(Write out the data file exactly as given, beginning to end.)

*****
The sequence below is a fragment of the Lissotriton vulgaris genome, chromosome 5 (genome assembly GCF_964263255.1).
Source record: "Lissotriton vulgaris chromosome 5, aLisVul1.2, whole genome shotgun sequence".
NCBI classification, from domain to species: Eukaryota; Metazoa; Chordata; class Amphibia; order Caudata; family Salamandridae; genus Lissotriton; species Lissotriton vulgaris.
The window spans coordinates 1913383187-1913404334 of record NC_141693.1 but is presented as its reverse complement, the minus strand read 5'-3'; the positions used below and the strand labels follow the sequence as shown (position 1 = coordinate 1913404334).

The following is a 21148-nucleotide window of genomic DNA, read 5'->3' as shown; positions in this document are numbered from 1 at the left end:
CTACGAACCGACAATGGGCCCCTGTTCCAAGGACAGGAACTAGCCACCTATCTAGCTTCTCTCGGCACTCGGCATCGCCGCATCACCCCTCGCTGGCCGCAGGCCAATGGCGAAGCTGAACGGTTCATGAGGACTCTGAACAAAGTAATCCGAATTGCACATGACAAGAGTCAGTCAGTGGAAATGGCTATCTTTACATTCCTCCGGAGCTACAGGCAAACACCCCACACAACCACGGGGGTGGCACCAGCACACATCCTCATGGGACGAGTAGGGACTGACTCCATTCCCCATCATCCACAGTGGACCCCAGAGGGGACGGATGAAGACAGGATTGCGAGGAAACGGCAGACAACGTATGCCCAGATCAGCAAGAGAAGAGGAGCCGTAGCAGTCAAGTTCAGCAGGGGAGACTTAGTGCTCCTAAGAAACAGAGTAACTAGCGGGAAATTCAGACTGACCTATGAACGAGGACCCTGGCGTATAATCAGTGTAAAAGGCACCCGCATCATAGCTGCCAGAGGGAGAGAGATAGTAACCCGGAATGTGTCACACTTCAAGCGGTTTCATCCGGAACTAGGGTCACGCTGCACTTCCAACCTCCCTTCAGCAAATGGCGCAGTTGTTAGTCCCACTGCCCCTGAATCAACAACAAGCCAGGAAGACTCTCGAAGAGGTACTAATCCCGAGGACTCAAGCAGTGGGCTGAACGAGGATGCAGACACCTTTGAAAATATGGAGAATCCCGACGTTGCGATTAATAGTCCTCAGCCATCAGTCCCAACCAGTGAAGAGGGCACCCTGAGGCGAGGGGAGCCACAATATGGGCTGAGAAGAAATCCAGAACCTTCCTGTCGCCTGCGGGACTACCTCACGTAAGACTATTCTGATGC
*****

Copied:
The sequence below is a fragment of the Lissotriton vulgaris genome, chromosome 5 (genome assembly GCF_964263255.1).
Source record: "Lissotriton vulgaris chromosome 5, aLisVul1.2, whole genome shotgun sequence".
NCBI classification, from domain to species: Eukaryota; Metazoa; Chordata; class Amphibia; order Caudata; family Salamandridae; genus Lissotriton; species Lissotriton vulgaris.
The window spans coordinates 1913383187-1913404334 of record NC_141693.1 but is presented as its reverse complement, the minus strand read 5'-3'; the positions used below and the strand labels follow the sequence as shown (position 1 = coordinate 1913404334).

The following is a 21148-nucleotide window of genomic DNA, read 5'->3' as shown; positions in this document are numbered from 1 at the left end:
CTACGAACCGACAATGGGCCCCTGTTCCAAGGACAGGAACTAGCCACCTATCTAGCTTCTCTCGGCACTCGGCATCGCCGCATCACCCCTCGCTGGCCGCAGGCCAATGGCGAAGCTGAACGGTTCATGAGGACTCTGAACAAAGTAATCCGAATTGCACATGACAAGAGTCAGTCAGTGGAAATGGCTATCTTTACATTCCTCCGGAGCTACAGGCAAACACCCCACACAACCACGGGGGTGGCACCAGCACACATCCTCATGGGACGAGTAGGGACTGACTCCATTCCCCATCATCCACAGTGGACCCCAGAGGGGACGGATGAAGACAGGATTGCGAGGAAACGGCAGACAACGTATGCCCAGATCAGCAAGAGAAGAGGAGCCGTAGCAGTCAAGTTCAGCAGGGGAGACTTAGTGCTCCTAAGAAACAGAGTAACTAGCGGGAAATTCAGACTGACCTATGAACGAGGACCCTGGCGTATAATCAGTGTAAAAGGCACCCGCATCATAGCTGCCAGAGGGAGAGAGATAGTAACCCGGAATGTGTCACACTTCAAGCGGTTTCATCCGGAACTAGGGTCACGCTGCACTTCCAACCTCCCTTCAGCAAATGGCGCAGTTGTTAGTCCCACTGCCCCTGAATCAACAACAAGCCAGGAAGACTCTCGAAGAGGTACTAATCCCGAGGACTCAAGCAGTGGGCTGAACGAGGATGCAGACACCTTTGAAAATATGGAGAATCCCGACGTTGCGATTAATAGTCCTCAGCCATCAGTCCCAACCAGTGAAGAGGGCACCCTGAGGCGAGGGGAGCCACAATATGGGCTGAGAAGAAATCCAGAACCTTCCTGTCGCCTGCGGGACTACCTCACGTAAGACTATTCTGATGC